Preview the NEW
Hailstorm Savages Padrón Tobacco Field

A hailstorm in Nicaragua turned a crop of tobacco destined to become Padrón cigars into a tattered mess.

The storm struck Saturday in Jalapa, Nicaragua. The field of tobacco was supposed to become wrappers on Padrón 1964 Anniversary Series and other cigars. But the hailstorm peppered the plants with holes, rendering them useless for wrapper.

“It destroyed practically the entire crop of what was left,” said Jorge Padrón, president of the Miami-based company, which makes all of its cigars in Nicaragua. Some of the tobacco had recently been planted, and was small, while many of the plants had been partially primed of their leaves.

The hail put holes in the plants that were in the fields, making some look as if they had been blasted by a shotgun at far range.

Leaves with this type of damage cannot be used as wrapper or binder, and there is so much damage that it’s unlikely that much of it can even be used as filler tobacco. “It looks like 90 percent of it is gone,” said Padrón. “There is very little that will be salvageable from this crop.”

The damage was only to the tobacco in the fields. Leaves that had already been primed and brought into the curing barns were unaffected.

The loss will not have an immediate impact on Padrón cigar production. “Our crops are still years away from being used,” said Padrón.

Padrón said that he and his 86-year-old father, a man who has been working around tobacco nearly his entire life, had never seen this type of damage in a tobacco field. “This has never happened to us before,” said Padrón. “It just further emphasizes how fragile this whole manufacturing process is.”

Jeremiah Wood Athens, GA, April 24, 2012 5:57pm ET
Somewhere, a year from now, someone is going to be surprised by their delicious tasting cigarette.
Steve Pierce April 24, 2012 6:30pm ET
Good thing I don't smoke Padrons.
Kyle Trahan Abbeville, LA, U.S.A., April 24, 2012 8:56pm ET
Maybe a limited 64 series run with a broadleaf wrapper (anejo style)? I could picture something like that tasting similiar to a Liga Privada....
David Savona April 24, 2012 9:57pm ET
While a Padron with an old broadleaf wrapper would be interesting to try, the Padrons aren't going to run out of Nicaraguan wrapper because of this storm. They have big inventories of tobacco.
joseph bertoni irwin, pennsylvania, united states, April 25, 2012 2:36pm ET
All i smoke is Padrons :)
This is a very interesting story, as I have been out of Nicaragua this week to attend the NATO show in Las Vegas Nevada.

The thing that I find incredible is this hail situation. On April 3rd (2012) I was eating lunch at the Drew Estate Cigar Safari with some friends, including Shorty Rossi, "The PitBoss" (who happens to be a cigar lover) when a very strong storm hit unexpectedly, including severe lightning and thunder in my valley of Esteli. In my 14 years of living in Nicaragua, I have never witnessed a flash storm like this, so we abandoned our lunch and moved upstairs to the second floor of the lounge. And thats when things got really crazy.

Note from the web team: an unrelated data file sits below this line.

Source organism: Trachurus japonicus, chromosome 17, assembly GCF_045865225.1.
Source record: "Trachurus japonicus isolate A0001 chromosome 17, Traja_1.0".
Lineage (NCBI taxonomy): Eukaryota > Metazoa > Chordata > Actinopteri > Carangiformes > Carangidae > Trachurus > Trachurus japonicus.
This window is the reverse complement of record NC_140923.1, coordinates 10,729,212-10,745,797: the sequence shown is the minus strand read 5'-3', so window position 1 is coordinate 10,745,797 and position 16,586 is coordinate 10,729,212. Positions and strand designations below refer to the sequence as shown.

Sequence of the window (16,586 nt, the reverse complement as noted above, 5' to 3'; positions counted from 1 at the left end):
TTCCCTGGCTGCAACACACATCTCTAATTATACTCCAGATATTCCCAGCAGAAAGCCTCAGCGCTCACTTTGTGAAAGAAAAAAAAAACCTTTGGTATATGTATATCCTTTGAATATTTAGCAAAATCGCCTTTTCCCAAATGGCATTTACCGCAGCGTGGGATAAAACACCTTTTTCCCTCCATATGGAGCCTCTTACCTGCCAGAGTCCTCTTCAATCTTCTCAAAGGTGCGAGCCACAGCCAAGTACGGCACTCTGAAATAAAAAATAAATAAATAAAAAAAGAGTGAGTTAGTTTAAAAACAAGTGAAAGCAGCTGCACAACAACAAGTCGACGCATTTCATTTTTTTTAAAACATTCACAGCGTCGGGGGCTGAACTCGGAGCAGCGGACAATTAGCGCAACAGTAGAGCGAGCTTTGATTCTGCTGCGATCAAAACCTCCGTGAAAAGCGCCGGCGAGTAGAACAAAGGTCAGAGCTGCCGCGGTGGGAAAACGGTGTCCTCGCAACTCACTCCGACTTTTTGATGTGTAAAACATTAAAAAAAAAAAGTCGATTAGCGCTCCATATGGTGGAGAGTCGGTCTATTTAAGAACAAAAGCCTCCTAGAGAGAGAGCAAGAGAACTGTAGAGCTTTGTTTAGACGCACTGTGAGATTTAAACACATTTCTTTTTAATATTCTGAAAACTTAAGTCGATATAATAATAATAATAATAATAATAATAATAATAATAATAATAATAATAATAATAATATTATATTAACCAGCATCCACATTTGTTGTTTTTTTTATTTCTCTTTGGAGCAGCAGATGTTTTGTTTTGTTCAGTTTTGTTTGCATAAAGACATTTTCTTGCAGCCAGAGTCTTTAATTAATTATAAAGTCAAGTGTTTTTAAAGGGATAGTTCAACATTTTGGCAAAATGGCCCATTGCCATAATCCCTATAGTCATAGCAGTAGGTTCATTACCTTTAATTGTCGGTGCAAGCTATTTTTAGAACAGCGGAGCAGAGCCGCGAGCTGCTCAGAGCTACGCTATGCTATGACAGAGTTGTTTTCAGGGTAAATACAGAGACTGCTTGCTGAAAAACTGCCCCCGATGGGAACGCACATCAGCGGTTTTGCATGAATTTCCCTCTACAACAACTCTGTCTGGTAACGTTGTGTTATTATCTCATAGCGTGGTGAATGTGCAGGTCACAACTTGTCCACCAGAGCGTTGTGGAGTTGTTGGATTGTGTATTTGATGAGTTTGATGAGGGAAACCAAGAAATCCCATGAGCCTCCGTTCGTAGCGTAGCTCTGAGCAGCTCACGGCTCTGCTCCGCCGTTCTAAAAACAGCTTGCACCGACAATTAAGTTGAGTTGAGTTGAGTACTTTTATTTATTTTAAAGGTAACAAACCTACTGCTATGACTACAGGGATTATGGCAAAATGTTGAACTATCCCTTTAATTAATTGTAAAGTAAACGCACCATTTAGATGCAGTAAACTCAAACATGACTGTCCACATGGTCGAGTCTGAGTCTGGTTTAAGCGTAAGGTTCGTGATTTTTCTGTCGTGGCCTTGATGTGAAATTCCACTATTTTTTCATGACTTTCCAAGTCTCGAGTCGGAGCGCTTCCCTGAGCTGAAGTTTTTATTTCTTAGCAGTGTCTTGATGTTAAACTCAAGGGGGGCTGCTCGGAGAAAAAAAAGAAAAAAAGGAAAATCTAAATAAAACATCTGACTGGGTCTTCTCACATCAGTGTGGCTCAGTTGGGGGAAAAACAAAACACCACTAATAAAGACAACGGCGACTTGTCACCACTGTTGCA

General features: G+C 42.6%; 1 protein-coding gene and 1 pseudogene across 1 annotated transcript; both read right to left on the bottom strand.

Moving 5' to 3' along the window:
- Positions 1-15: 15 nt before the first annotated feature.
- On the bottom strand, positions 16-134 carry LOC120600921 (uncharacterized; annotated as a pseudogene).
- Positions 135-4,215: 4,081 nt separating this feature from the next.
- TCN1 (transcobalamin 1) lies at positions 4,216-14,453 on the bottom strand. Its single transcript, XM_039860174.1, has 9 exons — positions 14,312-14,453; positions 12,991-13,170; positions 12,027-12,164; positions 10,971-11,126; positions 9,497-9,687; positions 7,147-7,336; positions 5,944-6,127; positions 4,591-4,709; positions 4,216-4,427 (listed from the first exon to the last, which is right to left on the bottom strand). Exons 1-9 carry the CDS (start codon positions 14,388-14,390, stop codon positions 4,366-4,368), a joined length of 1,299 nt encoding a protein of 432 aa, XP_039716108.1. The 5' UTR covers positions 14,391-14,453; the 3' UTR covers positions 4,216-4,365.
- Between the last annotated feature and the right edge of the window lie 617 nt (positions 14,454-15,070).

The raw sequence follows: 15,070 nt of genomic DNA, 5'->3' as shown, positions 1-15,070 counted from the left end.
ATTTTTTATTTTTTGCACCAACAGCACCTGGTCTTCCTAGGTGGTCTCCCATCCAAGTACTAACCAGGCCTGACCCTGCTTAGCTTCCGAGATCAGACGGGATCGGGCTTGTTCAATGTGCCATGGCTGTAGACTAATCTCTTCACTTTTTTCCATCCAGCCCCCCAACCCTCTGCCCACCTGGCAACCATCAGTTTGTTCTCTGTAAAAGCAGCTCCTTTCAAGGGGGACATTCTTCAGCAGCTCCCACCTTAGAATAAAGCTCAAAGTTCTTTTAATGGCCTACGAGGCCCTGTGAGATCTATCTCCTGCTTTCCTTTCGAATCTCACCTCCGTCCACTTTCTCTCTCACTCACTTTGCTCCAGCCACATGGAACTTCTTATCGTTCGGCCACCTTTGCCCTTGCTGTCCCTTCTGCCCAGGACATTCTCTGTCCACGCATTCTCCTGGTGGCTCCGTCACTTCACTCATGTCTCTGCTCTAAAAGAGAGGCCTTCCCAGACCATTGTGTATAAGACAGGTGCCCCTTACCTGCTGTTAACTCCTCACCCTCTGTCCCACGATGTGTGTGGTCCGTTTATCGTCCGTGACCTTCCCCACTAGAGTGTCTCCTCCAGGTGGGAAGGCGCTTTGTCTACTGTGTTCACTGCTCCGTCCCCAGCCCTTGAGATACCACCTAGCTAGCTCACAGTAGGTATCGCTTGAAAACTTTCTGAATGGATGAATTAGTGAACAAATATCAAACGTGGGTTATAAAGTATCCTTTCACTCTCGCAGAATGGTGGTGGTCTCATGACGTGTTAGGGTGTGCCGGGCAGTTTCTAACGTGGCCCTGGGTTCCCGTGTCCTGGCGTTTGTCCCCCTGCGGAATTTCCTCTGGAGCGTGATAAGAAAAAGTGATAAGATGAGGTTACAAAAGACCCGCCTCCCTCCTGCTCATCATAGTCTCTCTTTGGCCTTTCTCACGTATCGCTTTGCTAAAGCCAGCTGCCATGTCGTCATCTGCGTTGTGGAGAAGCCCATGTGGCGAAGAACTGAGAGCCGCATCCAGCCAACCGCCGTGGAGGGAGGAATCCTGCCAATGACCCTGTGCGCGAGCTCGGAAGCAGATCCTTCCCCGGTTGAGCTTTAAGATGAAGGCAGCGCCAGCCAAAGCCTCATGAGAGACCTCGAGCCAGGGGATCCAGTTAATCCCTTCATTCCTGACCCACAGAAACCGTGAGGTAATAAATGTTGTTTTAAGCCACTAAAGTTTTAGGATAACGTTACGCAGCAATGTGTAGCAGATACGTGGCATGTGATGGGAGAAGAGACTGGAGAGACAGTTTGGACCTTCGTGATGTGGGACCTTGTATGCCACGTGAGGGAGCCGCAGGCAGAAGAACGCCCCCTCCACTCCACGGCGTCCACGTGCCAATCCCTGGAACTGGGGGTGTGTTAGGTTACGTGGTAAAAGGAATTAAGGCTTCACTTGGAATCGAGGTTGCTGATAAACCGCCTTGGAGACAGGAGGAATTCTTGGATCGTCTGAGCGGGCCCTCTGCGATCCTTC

All of a sudden, the rain was no longer falling vertically downward, but instead it was moving completely horizontally. This continued for over 25 minutes and was totally insane, as though the world flipped upside down. The hail that fell was unbelievable and certainly nothing that I have experienced in Nicaragua in all my 14 years. The hail was bouncing off the spanish tiles like pieces of rice at a wedding.

After the storm, we moved to the front of the factory into the production area. There were two pregnant woman who were evacuated due to stress from the storm and damage done to our conference room. As we were talking and looking around in shock, our factory, C.O.O., Manueal Runbio said that the Esteli News was calling it a tornado. No joke.

My wife's parents, who have been living in Nicaragua their whole life told me that they have never experienced hail before - ever.

Go figure - maybe it's the ISOM with a weather machine ... lol


Log in if you're already registered.

Or register for Cigar Aficionado today—it's free.

Registration allows you to:
  • Keep track of your favorite cigars in your personal humidor.
  • Comment on all our stories.

Forgot your password?

Ratings & Reviews

Search our database of more than 17,000 cigar tasting notes by score, brand, country, size, price range, year, wrapper and more, plus add your favorites to your Personal Humidor.